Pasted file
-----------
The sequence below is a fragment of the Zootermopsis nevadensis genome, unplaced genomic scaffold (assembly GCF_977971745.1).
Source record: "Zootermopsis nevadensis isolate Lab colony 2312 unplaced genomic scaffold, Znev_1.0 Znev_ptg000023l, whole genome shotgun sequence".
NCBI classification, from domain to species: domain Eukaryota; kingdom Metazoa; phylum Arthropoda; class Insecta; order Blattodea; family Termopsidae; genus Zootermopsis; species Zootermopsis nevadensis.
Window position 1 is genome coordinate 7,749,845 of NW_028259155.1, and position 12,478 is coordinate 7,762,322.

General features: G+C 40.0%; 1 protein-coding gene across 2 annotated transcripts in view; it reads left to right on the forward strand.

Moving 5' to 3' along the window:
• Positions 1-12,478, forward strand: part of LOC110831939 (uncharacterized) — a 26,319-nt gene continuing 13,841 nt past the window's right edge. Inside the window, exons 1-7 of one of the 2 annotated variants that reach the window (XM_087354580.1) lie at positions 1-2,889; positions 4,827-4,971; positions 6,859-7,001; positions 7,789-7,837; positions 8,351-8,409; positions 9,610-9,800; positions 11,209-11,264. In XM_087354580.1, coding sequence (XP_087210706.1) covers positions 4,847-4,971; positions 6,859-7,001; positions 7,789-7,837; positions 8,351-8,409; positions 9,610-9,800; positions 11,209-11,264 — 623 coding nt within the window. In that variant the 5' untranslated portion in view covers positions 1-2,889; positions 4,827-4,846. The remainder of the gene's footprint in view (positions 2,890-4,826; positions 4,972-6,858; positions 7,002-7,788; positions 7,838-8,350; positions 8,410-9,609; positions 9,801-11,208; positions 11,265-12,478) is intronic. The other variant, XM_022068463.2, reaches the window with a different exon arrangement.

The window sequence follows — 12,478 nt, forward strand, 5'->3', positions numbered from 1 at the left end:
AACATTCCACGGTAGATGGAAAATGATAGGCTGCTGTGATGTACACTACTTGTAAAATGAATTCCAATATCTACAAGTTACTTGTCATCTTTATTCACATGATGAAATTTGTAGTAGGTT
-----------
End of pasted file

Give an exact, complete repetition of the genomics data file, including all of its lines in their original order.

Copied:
The sequence below is a fragment of the Zootermopsis nevadensis genome, unplaced genomic scaffold (assembly GCF_977971745.1).
Source record: "Zootermopsis nevadensis isolate Lab colony 2312 unplaced genomic scaffold, Znev_1.0 Znev_ptg000023l, whole genome shotgun sequence".
NCBI classification, from domain to species: domain Eukaryota; kingdom Metazoa; phylum Arthropoda; class Insecta; order Blattodea; family Termopsidae; genus Zootermopsis; species Zootermopsis nevadensis.
Window position 1 is genome coordinate 7,749,845 of NW_028259155.1, and position 12,478 is coordinate 7,762,322.

General features: G+C 40.0%; 1 protein-coding gene across 2 annotated transcripts in view; it reads left to right on the forward strand.

Moving 5' to 3' along the window:
• Positions 1-12,478, forward strand: part of LOC110831939 (uncharacterized) — a 26,319-nt gene continuing 13,841 nt past the window's right edge. Inside the window, exons 1-7 of one of the 2 annotated variants that reach the window (XM_087354580.1) lie at positions 1-2,889; positions 4,827-4,971; positions 6,859-7,001; positions 7,789-7,837; positions 8,351-8,409; positions 9,610-9,800; positions 11,209-11,264. In XM_087354580.1, coding sequence (XP_087210706.1) covers positions 4,847-4,971; positions 6,859-7,001; positions 7,789-7,837; positions 8,351-8,409; positions 9,610-9,800; positions 11,209-11,264 — 623 coding nt within the window. In that variant the 5' untranslated portion in view covers positions 1-2,889; positions 4,827-4,846. The remainder of the gene's footprint in view (positions 2,890-4,826; positions 4,972-6,858; positions 7,002-7,788; positions 7,838-8,350; positions 8,410-9,609; positions 9,801-11,208; positions 11,265-12,478) is intronic. The other variant, XM_022068463.2, reaches the window with a different exon arrangement.

The window sequence follows — 12,478 nt, forward strand, 5'->3', positions numbered from 1 at the left end:
AACATTCCACGGTAGATGGAAAATGATAGGCTGCTGTGATGTACACTACTTGTAAAATGAATTCCAATATCTACAAGTTACTTGTCATCTTTATTCACATGATGAAATTTGTAGTAGGTT